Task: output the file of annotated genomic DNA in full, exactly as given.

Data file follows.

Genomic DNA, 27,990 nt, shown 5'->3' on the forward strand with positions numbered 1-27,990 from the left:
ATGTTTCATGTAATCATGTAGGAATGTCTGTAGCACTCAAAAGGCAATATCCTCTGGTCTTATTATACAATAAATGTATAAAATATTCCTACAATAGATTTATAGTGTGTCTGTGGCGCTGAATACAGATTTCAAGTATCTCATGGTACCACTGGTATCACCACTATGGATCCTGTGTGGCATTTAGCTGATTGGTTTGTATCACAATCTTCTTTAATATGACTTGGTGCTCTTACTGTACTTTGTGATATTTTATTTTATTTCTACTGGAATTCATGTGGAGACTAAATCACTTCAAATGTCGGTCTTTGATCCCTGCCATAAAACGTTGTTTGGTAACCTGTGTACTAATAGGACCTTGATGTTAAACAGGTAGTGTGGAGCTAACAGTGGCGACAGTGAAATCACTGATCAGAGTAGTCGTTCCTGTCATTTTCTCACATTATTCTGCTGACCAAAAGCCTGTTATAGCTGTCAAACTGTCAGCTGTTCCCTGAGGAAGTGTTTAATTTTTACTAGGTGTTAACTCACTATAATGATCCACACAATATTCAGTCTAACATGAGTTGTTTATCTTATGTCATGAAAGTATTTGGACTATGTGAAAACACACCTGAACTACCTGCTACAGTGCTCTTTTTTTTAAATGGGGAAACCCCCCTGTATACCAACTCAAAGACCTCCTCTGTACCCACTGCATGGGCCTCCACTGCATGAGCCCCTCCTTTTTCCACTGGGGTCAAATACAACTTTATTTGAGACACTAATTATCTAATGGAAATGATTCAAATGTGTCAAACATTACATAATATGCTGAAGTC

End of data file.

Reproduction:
Genomic DNA, 27,990 nt, shown 5'->3' on the forward strand with positions numbered 1-27,990 from the left:
ATGTTTCATGTAATCATGTAGGAATGTCTGTAGCACTCAAAAGGCAATATCCTCTGGTCTTATTATACAATAAATGTATAAAATATTCCTACAATAGATTTATAGTGTGTCTGTGGCGCTGAATACAGATTTCAAGTATCTCATGGTACCACTGGTATCACCACTATGGATCCTGTGTGGCATTTAGCTGATTGGTTTGTATCACAATCTTCTTTAATATGACTTGGTGCTCTTACTGTACTTTGTGATATTTTATTTTATTTCTACTGGAATTCATGTGGAGACTAAATCACTTCAAATGTCGGTCTTTGATCCCTGCCATAAAACGTTGTTTGGTAACCTGTGTACTAATAGGACCTTGATGTTAAACAGGTAGTGTGGAGCTAACAGTGGCGACAGTGAAATCACTGATCAGAGTAGTCGTTCCTGTCATTTTCTCACATTATTCTGCTGACCAAAAGCCTGTTATAGCTGTCAAACTGTCAGCTGTTCCCTGAGGAAGTGTTTAATTTTTACTAGGTGTTAACTCACTATAATGATCCACACAATATTCAGTCTAACATGAGTTGTTTATCTTATGTCATGAAAGTATTTGGACTATGTGAAAACACACCTGAACTACCTGCTACAGTGCTCTTTTTTTTAAATGGGGAAACCCCCCTGTATACCAACTCAAAGACCTCCTCTGTACCCACTGCATGGGCCTCCACTGCATGAGCCCCTCCTTTTTCCACTGGGGTCAAATACAACTTTATTTGAGACACTAATTATCTAATGGAAATGATTCAAATGTGTCAAACATTACATAATATGCTGAAGTC